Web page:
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August 26, 2020

A Comprehensive Guide to Support, Resistance & More

Shubham GoyalProduct Specialist

If you have engaged in trading stocks or trading cryptocurrencies by attempting to predict price movements using technical analysis, you’re probably familiar with the terms support, resistance, and trendlines. However, if you’re just beginning out using technical analysis to trade in crypto derivatives, you may not know or completely understand these essential concepts. 

Support, resistance, and trendlines are concepts commonly used by traders to refer to price levels on charts that tend to act as psychological barriers, moving the price of the derivatives in a particular direction. These are commonly used while reading chart patterns and the way it works can be relatively easy to understand, but is extremely difficult to master, as they can come in various forms.

Let’s dive in and understand the theory behind support and resistance levels, and real-life practical instances of how they’re applied with examples.

Support and Resistance: The Theory


Support can be defined as the price level in a downtrend, below which sellers are unwilling to exit. It prevents the price from being pushed down further. The law of demand in basic economics states that when the price of an asset (or even its derivative) goes down, the demand for it will increase, provided all other things remain the same. 

When applied to crypto derivatives, this means that when the price of a derivative drops, the demand for that same derivative goes up. This, in turn, rallies the market and stabilizes the prices to an extent, preventing the prices from dropping further.

If that seemed a little too vague, consider an analogy of an empty basketball court:

  • If you bounce a ball of the floor, it may go higher than the floor level, but cannot ever drop below the floor. This floor, in the context of trading, is called the support.
  • Support is the price point, which prevents the price of an asset from going further down.
  • Extending the same analogy, resistance can be viewed as the ceiling of the court, beyond which it is unable to bounce past.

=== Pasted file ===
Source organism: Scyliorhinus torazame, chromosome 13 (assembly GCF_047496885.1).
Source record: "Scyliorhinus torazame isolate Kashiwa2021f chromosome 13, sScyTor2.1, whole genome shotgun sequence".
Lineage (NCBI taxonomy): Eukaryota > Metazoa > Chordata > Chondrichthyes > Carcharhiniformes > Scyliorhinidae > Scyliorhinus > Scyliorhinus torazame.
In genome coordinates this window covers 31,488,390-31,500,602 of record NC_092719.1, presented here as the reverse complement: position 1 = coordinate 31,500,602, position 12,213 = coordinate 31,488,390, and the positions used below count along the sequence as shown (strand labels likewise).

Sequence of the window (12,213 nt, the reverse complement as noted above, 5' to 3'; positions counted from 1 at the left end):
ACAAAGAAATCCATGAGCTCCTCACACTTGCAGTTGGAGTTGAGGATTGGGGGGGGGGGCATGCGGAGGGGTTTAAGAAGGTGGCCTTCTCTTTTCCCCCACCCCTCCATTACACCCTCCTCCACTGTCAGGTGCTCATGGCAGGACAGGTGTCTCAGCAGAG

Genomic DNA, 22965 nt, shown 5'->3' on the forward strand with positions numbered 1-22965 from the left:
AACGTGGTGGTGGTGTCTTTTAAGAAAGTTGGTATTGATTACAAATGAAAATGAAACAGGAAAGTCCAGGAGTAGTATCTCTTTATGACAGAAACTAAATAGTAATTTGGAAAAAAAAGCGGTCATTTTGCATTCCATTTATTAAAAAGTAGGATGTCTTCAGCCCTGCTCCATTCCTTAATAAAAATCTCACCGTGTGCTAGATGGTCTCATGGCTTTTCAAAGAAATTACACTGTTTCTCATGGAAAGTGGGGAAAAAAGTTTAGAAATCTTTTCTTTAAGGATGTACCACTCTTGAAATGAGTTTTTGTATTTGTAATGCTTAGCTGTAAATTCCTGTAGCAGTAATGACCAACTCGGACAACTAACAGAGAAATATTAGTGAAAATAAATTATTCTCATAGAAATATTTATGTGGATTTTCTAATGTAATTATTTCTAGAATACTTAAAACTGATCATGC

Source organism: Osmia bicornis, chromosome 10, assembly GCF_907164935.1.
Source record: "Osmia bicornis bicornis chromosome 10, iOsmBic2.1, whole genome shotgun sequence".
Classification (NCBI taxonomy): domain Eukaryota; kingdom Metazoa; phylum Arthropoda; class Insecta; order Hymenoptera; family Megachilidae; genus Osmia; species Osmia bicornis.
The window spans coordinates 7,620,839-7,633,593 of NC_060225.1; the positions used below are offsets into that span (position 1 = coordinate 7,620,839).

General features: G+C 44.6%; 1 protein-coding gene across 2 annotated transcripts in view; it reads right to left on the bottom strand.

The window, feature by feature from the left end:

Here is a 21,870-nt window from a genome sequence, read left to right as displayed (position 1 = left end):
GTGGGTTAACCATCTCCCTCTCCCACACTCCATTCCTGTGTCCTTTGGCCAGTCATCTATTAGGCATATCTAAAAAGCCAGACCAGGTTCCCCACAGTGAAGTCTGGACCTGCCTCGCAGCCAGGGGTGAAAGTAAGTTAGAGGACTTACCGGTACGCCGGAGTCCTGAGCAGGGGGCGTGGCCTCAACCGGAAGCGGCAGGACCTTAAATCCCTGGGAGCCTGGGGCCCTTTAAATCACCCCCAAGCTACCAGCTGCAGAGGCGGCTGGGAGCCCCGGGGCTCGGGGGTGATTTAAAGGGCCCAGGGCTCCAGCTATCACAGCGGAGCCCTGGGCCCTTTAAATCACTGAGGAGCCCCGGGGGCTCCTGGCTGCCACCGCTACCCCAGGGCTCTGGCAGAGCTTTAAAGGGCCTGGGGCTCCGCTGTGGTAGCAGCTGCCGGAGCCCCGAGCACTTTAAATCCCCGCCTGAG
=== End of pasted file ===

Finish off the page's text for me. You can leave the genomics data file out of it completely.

The resistance is the price point at which, in an uptrend, is higher than what the buyers demand, effectively forming a price barrier. 

However, unlike the above analogy, resistance and support levels are not concrete levels and can be broken past, given an increase in bullish/bearish behavior as the case may be. A price movement can break support or resistance levels if there’s adequate market demand. 

Usually, when support or resistance is broken, the broken level tends to change roles. When an asset’s price falls below the support level, what previously was the support level tends to become the new resistance and vice versa. 

Applications and Real Life Examples

Armed with the knowledge of support and resistance levels, you may be thinking about how to optimally utilize them in crypto trading. Usually, the support is used as an entry point to buy into crypto assets, and resistance is used as an exit point for when you might want to liquidate or move to a crypto asset. These are fundamental concepts used in other techniques, such as Fibonacci retracement techniques, and are used in confluence with other theories to help predict the market price movements with a high level of accuracy, and profit from the predictions. 

Let’s take a look into some of the real-life examples of how support and resistance work.

how to trade using support and resistance levels
Source: BitcoinForBeginners

In this example, you can clearly see the well-defined resistance and support levels in the ETH/BTC pair. These levels give crypto traders a clear signal to buy or sell at the supports/resistance, respectively. You can also see that the support and resistance levels are not concrete, but should be used merely as indicators as to what the next market movement might be. 

It is highly recommended to use support and resistance, along with other technical analysis tools, to gauge crypto market movements. 

Common Resistance and Support Zones

The following are common resistance/ support zones, where the market will face difficulty in moving past:

  1. Whole Numbers 
  2. Fibonacci Levels
  3. Trend lines
  4. Moving Averages (links to these articles to be given as and when they are made)

To Conclude

Supports and resistance are the price points beyond which the markets will find it challenging to move through, making them an ideal indicator for a buy/sell order. It is important to understand that no technical analysis tool is foolproof, and is subject to a vast number of factors. These tools, however, are used to increase the odds of profitability. As a crypto trader, it is essential that you research and understand the market risks before investing in any asset.

If you are looking to begin trading in the crypto world, here’s an in-depth guide on investing in Bitcoin Futures.

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